The BA.2 virus — a subvariant of the Omicron coronavirus variant — isn’t just spreading faster than its distant cousin, it may also cause more severe disease and appears capable of thwarting some of the key weapons we have against Covid-19, new research suggests.
New lab experiments from Japan show that BA.2 may have features that make it as capable of causing serious illness as older variants of Covid-19, including Delta.
And like Omicron, it appears to largely escape the immunity created by vaccines. A booster shot restores protection, making illness after infection about 74% less likely.
BA.2 is also resistant to some treatments, including sotrovimab, the monoclonal antibody that’s currently being used against Omicron.
The findings were posted Wednesday as a preprint study on the bioRxiv server, before peer review. Normally, before a study is published in medical journal, it is scrutinized by independent experts. Preprints allow research to be shared more quickly, but they are posted before that additional layer of review.
“It might be, from a human’s perspective, a worse virus than BA.1 and might be able to transmit better and cause worse disease,” says Dr. Daniel Rhoads, section head of microbiology at the Cleveland Clinic in Ohio. Rhoads reviewed the study but was not involved in the research.
BA.2 is highly mutated compared with the original Covid-causing virus that emerged in Wuhan, China. It also has dozens of gene changes that are different from the original Omicron strain, making it as distinct from the most recent pandemic virus as the Alpha, Beta, Gamma and Delta variants were from each other.
Kei Sato, a researcher at the University of Tokyo who conducted the study, argues that these findings prove that BA.2 should not be considered a type of Omicron and that it needs to be more closely monitored.
“As you may know, BA.2 is called ‘stealth Omicron,’ ” Sato told CNN. That’s because it doesn’t show up on PCR tests as an S-gene target failure, the way Omicron does. Labs therefore have to take an extra step and sequence the virus to find this variant.
“Establishing a method to detect BA.2 specifically would be the first thing” many countries need to do, he says.
“It looks like we might be looking at a new Greek letter here,” agreed Deborah Fuller, a virologist at the University of Washington School of Medicine, who reviewed the study but was not part of the research.
Mixed real-world data on subvariant’s severity
BA.2 is about 30% to 50% more contagious than Omicron. It has been detected in 74 countries and 47 US states.
The US Centers for Disease Control and Prevention estimates that about 4% of Americans with Covid-19 now have infections caused by BA.2, but many other parts of the world have more experience with this variant. It has become dominant in at least 10 other countries: Bangladesh, Brunei, China, Denmark, Guam, India, Montenegro, Nepal, Pakistan and the Philippines, according to World Health Organization’s weekly epidemiological report.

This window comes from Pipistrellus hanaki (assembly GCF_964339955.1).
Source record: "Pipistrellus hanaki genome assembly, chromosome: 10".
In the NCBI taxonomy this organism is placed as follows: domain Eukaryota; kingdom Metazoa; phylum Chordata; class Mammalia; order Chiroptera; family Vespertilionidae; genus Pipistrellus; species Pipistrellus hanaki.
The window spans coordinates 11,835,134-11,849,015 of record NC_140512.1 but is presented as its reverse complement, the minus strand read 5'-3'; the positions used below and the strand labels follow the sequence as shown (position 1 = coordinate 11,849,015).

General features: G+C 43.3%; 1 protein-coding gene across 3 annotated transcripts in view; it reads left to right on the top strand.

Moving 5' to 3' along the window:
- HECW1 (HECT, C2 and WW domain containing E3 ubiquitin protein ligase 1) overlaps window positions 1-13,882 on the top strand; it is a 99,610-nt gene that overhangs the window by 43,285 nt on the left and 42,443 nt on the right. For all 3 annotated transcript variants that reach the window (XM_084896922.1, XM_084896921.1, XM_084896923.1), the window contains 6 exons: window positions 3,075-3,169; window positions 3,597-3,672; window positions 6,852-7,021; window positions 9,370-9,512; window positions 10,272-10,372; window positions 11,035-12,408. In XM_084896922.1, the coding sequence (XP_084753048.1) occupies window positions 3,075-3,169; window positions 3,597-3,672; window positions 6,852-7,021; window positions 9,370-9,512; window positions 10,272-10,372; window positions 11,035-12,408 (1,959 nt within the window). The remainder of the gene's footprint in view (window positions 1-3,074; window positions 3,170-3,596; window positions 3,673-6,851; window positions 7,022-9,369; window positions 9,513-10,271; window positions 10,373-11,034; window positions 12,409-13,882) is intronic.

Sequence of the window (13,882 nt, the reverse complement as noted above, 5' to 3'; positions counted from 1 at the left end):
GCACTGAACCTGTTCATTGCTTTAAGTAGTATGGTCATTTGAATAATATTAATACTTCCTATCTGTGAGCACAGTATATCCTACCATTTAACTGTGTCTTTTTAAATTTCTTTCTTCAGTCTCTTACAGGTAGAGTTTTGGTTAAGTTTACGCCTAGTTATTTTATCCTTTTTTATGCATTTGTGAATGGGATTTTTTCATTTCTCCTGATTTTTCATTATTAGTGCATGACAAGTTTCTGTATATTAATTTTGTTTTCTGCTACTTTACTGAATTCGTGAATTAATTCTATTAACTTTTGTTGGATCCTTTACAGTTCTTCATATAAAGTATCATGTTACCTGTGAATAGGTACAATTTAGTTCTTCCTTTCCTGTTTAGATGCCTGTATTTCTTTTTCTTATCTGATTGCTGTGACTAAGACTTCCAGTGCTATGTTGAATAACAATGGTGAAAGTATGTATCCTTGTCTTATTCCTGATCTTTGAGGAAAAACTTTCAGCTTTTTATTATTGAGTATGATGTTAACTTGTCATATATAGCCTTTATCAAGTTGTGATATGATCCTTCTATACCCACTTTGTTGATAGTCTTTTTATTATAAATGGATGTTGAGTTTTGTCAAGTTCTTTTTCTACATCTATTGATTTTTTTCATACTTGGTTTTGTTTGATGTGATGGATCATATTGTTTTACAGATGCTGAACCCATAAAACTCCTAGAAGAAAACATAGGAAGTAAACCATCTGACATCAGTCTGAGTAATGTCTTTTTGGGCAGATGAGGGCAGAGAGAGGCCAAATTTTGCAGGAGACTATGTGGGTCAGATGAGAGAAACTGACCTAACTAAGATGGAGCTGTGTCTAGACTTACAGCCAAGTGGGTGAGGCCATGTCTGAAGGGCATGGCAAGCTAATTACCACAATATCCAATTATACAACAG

But, there’s mixed evidence on the severity of BA.2 in the real world. Hospitalizations continue to decline in countries where BA.2 has gained a foothold, like South Africa and the UK. But in Denmark, where BA.2 has become the leading cause of infections, hospitalizations and deaths are rising, according to WHO.
Resistant to monoclonal antibody treatments
The new study found that BA.2 can copy itself in cells more quickly than BA.1, the original version of Omicron. It’s also more adept at causing cells to stick together. This allows the virus to create larger clumps of cells, called syncytia, than BA.1. That’s concerning because these clumps then become factories for churning out more copies of the virus. Delta was also good at creating syncytia, which is thought to be one reason it was so destructive to the lungs.
When the researchers infected hamsters with BA.2 and BA.1, the animals infected with BA.2 got sicker and had worse lung function. In tissues samples, the lungs of BA.2-infected hamsters had more damage than those infected by BA.1.
Similar to the original Omicron, BA.2 was capable of breaking through antibodies in the blood of people who’d been vaccinated against Covid-19. It was also resistant to the antibodies of people who’d been infected with Covid-19 early in the pandemic, including Alpha and Delta. And BA.2 was almost completely resistant to some monoclonal antibody treatments.
But there was a bright spot: Antibodies in the blood of people who’d recently had Omicron also seemed to have some protection against BA.2, especially if they’d also been vaccinated.
And that raises an important point, Fuller says. Even though BA.2 seems more contagious and pathogenic than Omicron, it may not wind up causing a more devastating wave of Covid-19 infections.
“One of the caveats that we have to think about as we get new variants that might seem more dangerous is the fact that there’s two sides to the story,” Fuller says.
The virus matters, she says, but as its would-be hosts, so do we.
“Our immune system is evolving as well. And so that’s pushing back on things,” she said.
Right now, she says, we’re in a race against the virus, and the key question is, who’s in the lead?
“What we will ultimately want is to have the host be ahead of the virus. In other words, our immunity, be a step ahead of the next variant that comes out, and I don’t know that we’re quite there yet,” she said.
For that reason, Fuller says, she feels like it’s not quite time for communities to lift mask mandates.
“Before this thing came out, we were about 10 feet away from the finish line,” she said. “Taking off the masks now is not a good idea. It’s just going to extend it. Let’s get to the finish line.”